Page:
Died 20 Feb. 2017
Jesuit Father David C. Borbridge, died Feb. 20, 2017, in Palmetto, Louisiana. He was 86 years old, a Jesuit for 67 years and a priest for 53 years.
Born on Jan. 31, 1931, he was the son of John Joseph and Anna McLaughlin Borbridge. In addition to his parents, he was preceded in death by all his siblings, brothers John Joseph, Jr., George Francis and Robert Borbridge and sister Dorothy Bird.
He attended Catholic schools in his native Philadelphia and in Tampa, Florida, where his family had moved. He graduated from Jesuit High School in Tampa in 1948 and studied at Loyola University in New Orleans for three semesters before entering the Society of Jesus on Feb. 1, 1950 at St. Charles College in Grand Coteau, Louisiana.
He made first vows Feb. 2, 1952 and was ordained to the priesthood June 12, 1963 at Blessed Sacrament Church in Los Angeles.
He studied humanities in Grand Coteau and philosophy at Spring Hill College in Mobile, Alabama, earning a bachelor’s degree in history. He earned two master’s degrees, one in theology at Alma College in Los Gatos, California, and one in history from the University of California, Berkeley. He also held a doctorate in history from the University of California, Berkeley.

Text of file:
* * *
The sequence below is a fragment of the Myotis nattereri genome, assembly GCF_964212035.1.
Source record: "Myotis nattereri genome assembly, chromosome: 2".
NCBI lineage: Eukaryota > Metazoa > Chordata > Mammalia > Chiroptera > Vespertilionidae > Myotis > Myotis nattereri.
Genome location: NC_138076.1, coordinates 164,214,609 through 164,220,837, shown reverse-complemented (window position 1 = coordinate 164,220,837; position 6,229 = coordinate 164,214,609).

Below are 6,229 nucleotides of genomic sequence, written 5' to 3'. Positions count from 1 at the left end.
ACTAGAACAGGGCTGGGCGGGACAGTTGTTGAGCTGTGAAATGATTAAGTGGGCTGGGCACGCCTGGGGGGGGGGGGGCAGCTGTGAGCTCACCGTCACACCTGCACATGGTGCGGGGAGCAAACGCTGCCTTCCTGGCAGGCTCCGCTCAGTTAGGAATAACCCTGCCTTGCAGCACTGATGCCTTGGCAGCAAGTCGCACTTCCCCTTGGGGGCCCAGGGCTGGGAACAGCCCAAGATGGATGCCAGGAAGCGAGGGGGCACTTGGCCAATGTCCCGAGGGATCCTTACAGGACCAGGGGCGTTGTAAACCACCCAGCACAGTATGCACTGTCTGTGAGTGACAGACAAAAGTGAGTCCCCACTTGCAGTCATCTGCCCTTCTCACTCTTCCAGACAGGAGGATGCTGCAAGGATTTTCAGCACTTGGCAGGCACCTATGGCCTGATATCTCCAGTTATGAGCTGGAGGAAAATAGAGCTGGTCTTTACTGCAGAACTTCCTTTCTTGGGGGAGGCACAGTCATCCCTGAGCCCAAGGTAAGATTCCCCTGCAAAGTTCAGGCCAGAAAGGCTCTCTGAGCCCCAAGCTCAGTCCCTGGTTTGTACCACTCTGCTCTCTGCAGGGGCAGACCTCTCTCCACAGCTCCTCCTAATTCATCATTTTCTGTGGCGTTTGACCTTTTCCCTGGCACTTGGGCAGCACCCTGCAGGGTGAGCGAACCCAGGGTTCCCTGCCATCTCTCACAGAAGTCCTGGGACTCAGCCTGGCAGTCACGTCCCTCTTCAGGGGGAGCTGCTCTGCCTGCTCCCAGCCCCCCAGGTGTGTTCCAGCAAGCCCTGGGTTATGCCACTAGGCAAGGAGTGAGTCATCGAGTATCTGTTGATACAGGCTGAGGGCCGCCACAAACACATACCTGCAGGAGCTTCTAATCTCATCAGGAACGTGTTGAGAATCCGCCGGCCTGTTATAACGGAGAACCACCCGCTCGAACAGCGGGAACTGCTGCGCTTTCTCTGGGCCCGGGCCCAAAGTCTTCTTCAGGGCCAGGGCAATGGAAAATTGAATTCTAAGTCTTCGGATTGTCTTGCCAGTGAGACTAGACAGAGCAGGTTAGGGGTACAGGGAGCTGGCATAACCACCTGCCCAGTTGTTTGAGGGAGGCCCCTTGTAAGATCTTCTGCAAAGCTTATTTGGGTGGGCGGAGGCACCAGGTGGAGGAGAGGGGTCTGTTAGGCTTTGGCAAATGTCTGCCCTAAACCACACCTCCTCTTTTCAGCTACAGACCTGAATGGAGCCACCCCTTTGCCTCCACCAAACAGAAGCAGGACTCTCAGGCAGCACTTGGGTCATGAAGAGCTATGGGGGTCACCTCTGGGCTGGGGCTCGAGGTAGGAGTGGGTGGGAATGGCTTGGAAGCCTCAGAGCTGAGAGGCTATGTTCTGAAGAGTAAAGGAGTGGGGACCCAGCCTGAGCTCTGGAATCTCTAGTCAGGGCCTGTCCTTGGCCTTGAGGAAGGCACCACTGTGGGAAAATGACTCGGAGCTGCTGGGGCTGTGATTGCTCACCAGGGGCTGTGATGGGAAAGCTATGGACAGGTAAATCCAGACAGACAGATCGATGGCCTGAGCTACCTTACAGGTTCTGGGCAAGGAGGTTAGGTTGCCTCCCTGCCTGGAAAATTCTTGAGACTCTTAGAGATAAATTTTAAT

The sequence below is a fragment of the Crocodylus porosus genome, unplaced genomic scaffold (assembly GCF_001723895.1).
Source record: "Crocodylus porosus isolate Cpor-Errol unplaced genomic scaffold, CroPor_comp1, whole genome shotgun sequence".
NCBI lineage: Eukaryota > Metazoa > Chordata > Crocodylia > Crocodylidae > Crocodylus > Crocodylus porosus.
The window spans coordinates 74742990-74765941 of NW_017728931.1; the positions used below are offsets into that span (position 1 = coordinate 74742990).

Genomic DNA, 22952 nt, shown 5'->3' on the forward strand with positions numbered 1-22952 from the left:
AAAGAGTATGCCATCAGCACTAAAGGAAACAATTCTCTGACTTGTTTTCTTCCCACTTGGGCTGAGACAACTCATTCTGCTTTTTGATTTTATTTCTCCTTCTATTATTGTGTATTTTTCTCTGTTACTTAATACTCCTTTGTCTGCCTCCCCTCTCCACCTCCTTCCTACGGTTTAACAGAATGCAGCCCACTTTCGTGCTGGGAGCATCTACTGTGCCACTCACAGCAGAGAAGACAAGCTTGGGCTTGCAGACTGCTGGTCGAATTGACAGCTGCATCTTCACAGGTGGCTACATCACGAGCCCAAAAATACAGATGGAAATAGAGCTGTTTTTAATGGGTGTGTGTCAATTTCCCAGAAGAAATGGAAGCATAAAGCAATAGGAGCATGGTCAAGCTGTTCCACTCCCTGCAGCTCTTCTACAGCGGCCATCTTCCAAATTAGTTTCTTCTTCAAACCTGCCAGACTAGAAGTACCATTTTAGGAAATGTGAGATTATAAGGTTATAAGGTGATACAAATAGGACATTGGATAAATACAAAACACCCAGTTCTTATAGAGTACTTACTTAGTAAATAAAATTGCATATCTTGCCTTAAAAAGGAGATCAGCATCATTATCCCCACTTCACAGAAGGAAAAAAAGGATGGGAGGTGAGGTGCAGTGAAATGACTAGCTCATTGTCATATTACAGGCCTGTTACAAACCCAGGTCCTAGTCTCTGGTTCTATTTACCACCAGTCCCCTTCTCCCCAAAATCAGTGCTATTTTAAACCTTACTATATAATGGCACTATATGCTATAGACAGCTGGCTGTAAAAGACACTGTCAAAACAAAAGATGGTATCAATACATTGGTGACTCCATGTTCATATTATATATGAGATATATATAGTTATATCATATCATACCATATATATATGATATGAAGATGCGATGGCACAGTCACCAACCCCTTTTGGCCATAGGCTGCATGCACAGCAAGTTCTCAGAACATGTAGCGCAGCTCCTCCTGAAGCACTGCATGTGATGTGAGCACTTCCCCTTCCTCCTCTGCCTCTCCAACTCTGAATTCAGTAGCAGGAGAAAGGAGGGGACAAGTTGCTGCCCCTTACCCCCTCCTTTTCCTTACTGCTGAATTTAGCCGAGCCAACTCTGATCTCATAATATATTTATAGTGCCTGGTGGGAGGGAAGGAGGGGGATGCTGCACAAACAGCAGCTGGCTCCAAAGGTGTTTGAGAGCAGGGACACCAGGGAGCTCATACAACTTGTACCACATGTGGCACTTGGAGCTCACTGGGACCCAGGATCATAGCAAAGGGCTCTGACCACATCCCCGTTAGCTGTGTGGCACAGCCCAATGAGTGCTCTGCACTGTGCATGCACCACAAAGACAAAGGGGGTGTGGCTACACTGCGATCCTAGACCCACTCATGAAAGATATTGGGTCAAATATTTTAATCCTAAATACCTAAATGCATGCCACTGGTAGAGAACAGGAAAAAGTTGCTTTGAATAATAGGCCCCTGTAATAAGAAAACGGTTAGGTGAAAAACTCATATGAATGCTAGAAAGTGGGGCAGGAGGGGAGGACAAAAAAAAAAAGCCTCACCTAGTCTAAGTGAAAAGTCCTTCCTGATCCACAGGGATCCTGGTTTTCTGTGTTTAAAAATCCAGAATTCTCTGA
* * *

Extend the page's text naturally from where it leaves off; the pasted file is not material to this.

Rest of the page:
His field was Latin American history, and he wrote his dissertation on the Jesuits in Chile and their return in 1854 after the restoration of the Society.
As a young Jesuit in formation, he taught at Jesuit High in New Orleans and Colegio San Ignacio in San Juan, Puerto Rico, 1956-1960. From 1972 to 1983, he taught at Strake Jesuit High School and Rice University in Houston while also serving as a chaplain at the county jail.
In the 1980s, he served as rector of the Spring Hill College Jesuit Community, and taught in the school’s theology and history departments.
In the 1990s, he taught at the Pontifical Catholic University in Rio de Janeiro, Brazil.
He then returned to Spring Hill where he remained from 1997 to 2014, teaching in the theology and history departments.
He once wrote about what he saw as three priorities for the Church: dialogue with non-believers, a deeper understanding of other religious traditions, and the search for peace and justice, which he tried to live in his work with the international Catholic peace movement, Pax Christi, and in his offer to work in El Salvador after the Jesuits there were slain in 1989.
He told his provincial once that he asked only one thing for an assignment, that the ministry require courage and humor.
In June of 2014, declining health required his move to St. Alphonsus Rodríguez Pavilion in Grand Coteau.